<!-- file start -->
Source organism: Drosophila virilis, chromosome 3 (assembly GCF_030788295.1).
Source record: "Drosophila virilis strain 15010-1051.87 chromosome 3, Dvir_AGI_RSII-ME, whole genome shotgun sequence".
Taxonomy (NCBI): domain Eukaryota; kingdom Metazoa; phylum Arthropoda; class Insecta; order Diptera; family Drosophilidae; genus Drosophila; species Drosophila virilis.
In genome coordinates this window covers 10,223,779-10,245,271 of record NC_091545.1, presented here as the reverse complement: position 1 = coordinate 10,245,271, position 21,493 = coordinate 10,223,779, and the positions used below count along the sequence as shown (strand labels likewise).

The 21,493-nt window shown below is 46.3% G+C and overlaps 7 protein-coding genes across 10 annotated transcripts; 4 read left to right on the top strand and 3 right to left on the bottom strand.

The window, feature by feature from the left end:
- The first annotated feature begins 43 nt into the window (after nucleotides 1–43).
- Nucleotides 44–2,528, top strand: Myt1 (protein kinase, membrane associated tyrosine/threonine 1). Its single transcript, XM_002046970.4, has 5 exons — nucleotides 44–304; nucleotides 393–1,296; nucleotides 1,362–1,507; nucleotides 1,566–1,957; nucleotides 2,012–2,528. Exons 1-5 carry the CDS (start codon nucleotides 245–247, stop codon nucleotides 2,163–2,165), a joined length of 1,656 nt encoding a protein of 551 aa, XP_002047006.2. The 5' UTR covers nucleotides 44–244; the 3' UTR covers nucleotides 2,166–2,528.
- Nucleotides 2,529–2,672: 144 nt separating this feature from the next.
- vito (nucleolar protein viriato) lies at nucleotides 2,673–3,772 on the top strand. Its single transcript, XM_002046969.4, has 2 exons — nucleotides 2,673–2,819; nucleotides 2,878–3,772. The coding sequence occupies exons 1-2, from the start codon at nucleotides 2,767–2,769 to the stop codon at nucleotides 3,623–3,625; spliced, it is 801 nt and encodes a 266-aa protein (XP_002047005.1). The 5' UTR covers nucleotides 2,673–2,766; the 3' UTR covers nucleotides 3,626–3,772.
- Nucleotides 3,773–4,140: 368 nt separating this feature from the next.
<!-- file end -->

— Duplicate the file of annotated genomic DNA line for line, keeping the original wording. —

Source organism: Drosophila virilis, chromosome 3 (assembly GCF_030788295.1).
Source record: "Drosophila virilis strain 15010-1051.87 chromosome 3, Dvir_AGI_RSII-ME, whole genome shotgun sequence".
Taxonomy (NCBI): domain Eukaryota; kingdom Metazoa; phylum Arthropoda; class Insecta; order Diptera; family Drosophilidae; genus Drosophila; species Drosophila virilis.
In genome coordinates this window covers 10,223,779-10,245,271 of record NC_091545.1, presented here as the reverse complement: position 1 = coordinate 10,245,271, position 21,493 = coordinate 10,223,779, and the positions used below count along the sequence as shown (strand labels likewise).

The 21,493-nt window shown below is 46.3% G+C and overlaps 7 protein-coding genes across 10 annotated transcripts; 4 read left to right on the top strand and 3 right to left on the bottom strand.

The window, feature by feature from the left end:
- The first annotated feature begins 43 nt into the window (after nucleotides 1–43).
- Nucleotides 44–2,528, top strand: Myt1 (protein kinase, membrane associated tyrosine/threonine 1). Its single transcript, XM_002046970.4, has 5 exons — nucleotides 44–304; nucleotides 393–1,296; nucleotides 1,362–1,507; nucleotides 1,566–1,957; nucleotides 2,012–2,528. Exons 1-5 carry the CDS (start codon nucleotides 245–247, stop codon nucleotides 2,163–2,165), a joined length of 1,656 nt encoding a protein of 551 aa, XP_002047006.2. The 5' UTR covers nucleotides 44–244; the 3' UTR covers nucleotides 2,166–2,528.
- Nucleotides 2,529–2,672: 144 nt separating this feature from the next.
- vito (nucleolar protein viriato) lies at nucleotides 2,673–3,772 on the top strand. Its single transcript, XM_002046969.4, has 2 exons — nucleotides 2,673–2,819; nucleotides 2,878–3,772. The coding sequence occupies exons 1-2, from the start codon at nucleotides 2,767–2,769 to the stop codon at nucleotides 3,623–3,625; spliced, it is 801 nt and encodes a 266-aa protein (XP_002047005.1). The 5' UTR covers nucleotides 2,673–2,766; the 3' UTR covers nucleotides 3,626–3,772.
- Nucleotides 3,773–4,140: 368 nt separating this feature from the next.